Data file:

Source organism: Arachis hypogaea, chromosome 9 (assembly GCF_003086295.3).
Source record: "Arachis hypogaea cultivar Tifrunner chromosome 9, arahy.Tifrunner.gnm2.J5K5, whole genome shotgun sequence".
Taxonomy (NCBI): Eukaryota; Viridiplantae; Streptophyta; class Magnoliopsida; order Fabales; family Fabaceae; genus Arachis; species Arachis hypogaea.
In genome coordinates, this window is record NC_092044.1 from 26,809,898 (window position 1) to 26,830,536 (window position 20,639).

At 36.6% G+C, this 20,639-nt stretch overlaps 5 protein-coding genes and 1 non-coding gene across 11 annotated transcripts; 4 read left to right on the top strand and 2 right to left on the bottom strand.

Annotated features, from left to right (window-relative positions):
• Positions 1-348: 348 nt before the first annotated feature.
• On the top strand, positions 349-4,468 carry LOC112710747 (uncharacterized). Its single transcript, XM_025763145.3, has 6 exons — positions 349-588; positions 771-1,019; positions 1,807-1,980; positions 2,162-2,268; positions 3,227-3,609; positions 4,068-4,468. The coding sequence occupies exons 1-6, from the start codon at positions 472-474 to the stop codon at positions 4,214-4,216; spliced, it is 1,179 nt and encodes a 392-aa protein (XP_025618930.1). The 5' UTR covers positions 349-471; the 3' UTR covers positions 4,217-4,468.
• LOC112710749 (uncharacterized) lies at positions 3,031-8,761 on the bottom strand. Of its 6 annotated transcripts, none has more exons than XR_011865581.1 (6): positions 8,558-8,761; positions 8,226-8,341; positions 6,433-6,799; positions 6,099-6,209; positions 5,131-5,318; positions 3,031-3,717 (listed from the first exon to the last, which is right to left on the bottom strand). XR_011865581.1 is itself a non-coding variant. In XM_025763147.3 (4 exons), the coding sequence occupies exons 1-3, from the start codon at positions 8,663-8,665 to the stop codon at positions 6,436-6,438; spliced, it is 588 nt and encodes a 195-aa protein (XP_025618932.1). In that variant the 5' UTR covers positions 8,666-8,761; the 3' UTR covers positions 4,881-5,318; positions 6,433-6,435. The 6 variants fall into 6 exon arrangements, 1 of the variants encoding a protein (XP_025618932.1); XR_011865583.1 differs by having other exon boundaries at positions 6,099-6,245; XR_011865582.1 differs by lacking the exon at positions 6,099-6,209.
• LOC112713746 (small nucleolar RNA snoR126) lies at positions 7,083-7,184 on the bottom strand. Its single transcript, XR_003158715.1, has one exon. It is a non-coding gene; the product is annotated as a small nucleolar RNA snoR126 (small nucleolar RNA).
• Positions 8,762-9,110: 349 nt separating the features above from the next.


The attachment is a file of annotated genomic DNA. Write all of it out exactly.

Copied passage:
Source organism: Arachis hypogaea, chromosome 9 (assembly GCF_003086295.3).
Source record: "Arachis hypogaea cultivar Tifrunner chromosome 9, arahy.Tifrunner.gnm2.J5K5, whole genome shotgun sequence".
Taxonomy (NCBI): Eukaryota; Viridiplantae; Streptophyta; class Magnoliopsida; order Fabales; family Fabaceae; genus Arachis; species Arachis hypogaea.
In genome coordinates, this window is record NC_092044.1 from 26,809,898 (window position 1) to 26,830,536 (window position 20,639).

At 36.6% G+C, this 20,639-nt stretch overlaps 5 protein-coding genes and 1 non-coding gene across 11 annotated transcripts; 4 read left to right on the top strand and 2 right to left on the bottom strand.

Annotated features, from left to right (window-relative positions):
• Positions 1-348: 348 nt before the first annotated feature.
• On the top strand, positions 349-4,468 carry LOC112710747 (uncharacterized). Its single transcript, XM_025763145.3, has 6 exons — positions 349-588; positions 771-1,019; positions 1,807-1,980; positions 2,162-2,268; positions 3,227-3,609; positions 4,068-4,468. The coding sequence occupies exons 1-6, from the start codon at positions 472-474 to the stop codon at positions 4,214-4,216; spliced, it is 1,179 nt and encodes a 392-aa protein (XP_025618930.1). The 5' UTR covers positions 349-471; the 3' UTR covers positions 4,217-4,468.
• LOC112710749 (uncharacterized) lies at positions 3,031-8,761 on the bottom strand. Of its 6 annotated transcripts, none has more exons than XR_011865581.1 (6): positions 8,558-8,761; positions 8,226-8,341; positions 6,433-6,799; positions 6,099-6,209; positions 5,131-5,318; positions 3,031-3,717 (listed from the first exon to the last, which is right to left on the bottom strand). XR_011865581.1 is itself a non-coding variant. In XM_025763147.3 (4 exons), the coding sequence occupies exons 1-3, from the start codon at positions 8,663-8,665 to the stop codon at positions 6,436-6,438; spliced, it is 588 nt and encodes a 195-aa protein (XP_025618932.1). In that variant the 5' UTR covers positions 8,666-8,761; the 3' UTR covers positions 4,881-5,318; positions 6,433-6,435. The 6 variants fall into 6 exon arrangements, 1 of the variants encoding a protein (XP_025618932.1); XR_011865583.1 differs by having other exon boundaries at positions 6,099-6,245; XR_011865582.1 differs by lacking the exon at positions 6,099-6,209.
• LOC112713746 (small nucleolar RNA snoR126) lies at positions 7,083-7,184 on the bottom strand. Its single transcript, XR_003158715.1, has one exon. It is a non-coding gene; the product is annotated as a small nucleolar RNA snoR126 (small nucleolar RNA).
• Positions 8,762-9,110: 349 nt separating the features above from the next.